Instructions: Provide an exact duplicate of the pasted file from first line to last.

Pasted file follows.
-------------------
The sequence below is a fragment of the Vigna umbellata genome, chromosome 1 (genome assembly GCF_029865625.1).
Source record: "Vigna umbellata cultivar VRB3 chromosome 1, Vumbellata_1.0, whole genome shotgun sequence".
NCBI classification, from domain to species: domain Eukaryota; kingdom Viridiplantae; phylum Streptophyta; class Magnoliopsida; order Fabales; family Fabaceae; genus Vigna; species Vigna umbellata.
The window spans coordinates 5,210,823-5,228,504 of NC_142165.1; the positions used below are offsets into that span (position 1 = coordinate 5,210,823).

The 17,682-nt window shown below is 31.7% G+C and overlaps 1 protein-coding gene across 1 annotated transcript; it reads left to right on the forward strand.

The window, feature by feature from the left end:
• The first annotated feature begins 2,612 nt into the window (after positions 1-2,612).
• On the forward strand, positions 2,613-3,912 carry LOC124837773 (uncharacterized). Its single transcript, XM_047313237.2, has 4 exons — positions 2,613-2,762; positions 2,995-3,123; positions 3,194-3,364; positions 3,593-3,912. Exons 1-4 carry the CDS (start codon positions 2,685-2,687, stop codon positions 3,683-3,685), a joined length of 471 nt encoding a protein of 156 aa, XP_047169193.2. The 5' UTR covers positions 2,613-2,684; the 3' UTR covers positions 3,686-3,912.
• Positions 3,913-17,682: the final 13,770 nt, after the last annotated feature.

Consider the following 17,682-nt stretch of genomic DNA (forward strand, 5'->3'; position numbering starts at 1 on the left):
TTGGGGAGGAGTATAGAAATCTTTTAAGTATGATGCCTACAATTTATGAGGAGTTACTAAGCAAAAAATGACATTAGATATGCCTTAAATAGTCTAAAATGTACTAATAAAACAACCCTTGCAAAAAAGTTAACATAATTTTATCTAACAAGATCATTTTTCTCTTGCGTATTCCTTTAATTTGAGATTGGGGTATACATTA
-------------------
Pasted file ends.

The sequence below is a fragment of the Vigna umbellata genome, chromosome 1 (genome assembly GCF_029865625.1).
Source record: "Vigna umbellata cultivar VRB3 chromosome 1, Vumbellata_1.0, whole genome shotgun sequence".
NCBI classification, from domain to species: domain Eukaryota; kingdom Viridiplantae; phylum Streptophyta; class Magnoliopsida; order Fabales; family Fabaceae; genus Vigna; species Vigna umbellata.
The window spans coordinates 5,210,823-5,228,504 of NC_142165.1; the positions used below are offsets into that span (position 1 = coordinate 5,210,823).

The 17,682-nt window shown below is 31.7% G+C and overlaps 1 protein-coding gene across 1 annotated transcript; it reads left to right on the forward strand.

The window, feature by feature from the left end:
• The first annotated feature begins 2,612 nt into the window (after positions 1-2,612).
• On the forward strand, positions 2,613-3,912 carry LOC124837773 (uncharacterized). Its single transcript, XM_047313237.2, has 4 exons — positions 2,613-2,762; positions 2,995-3,123; positions 3,194-3,364; positions 3,593-3,912. Exons 1-4 carry the CDS (start codon positions 2,685-2,687, stop codon positions 3,683-3,685), a joined length of 471 nt encoding a protein of 156 aa, XP_047169193.2. The 5' UTR covers positions 2,613-2,684; the 3' UTR covers positions 3,686-3,912.
• Positions 3,913-17,682: the final 13,770 nt, after the last annotated feature.

Consider the following 17,682-nt stretch of genomic DNA (forward strand, 5'->3'; position numbering starts at 1 on the left):
TTGGGGAGGAGTATAGAAATCTTTTAAGTATGATGCCTACAATTTATGAGGAGTTACTAAGCAAAAAATGACATTAGATATGCCTTAAATAGTCTAAAATGTACTAATAAAACAACCCTTGCAAAAAAGTTAACATAATTTTATCTAACAAGATCATTTTTCTCTTGCGTATTCCTTTAATTTGAGATTGGGGTATACATTA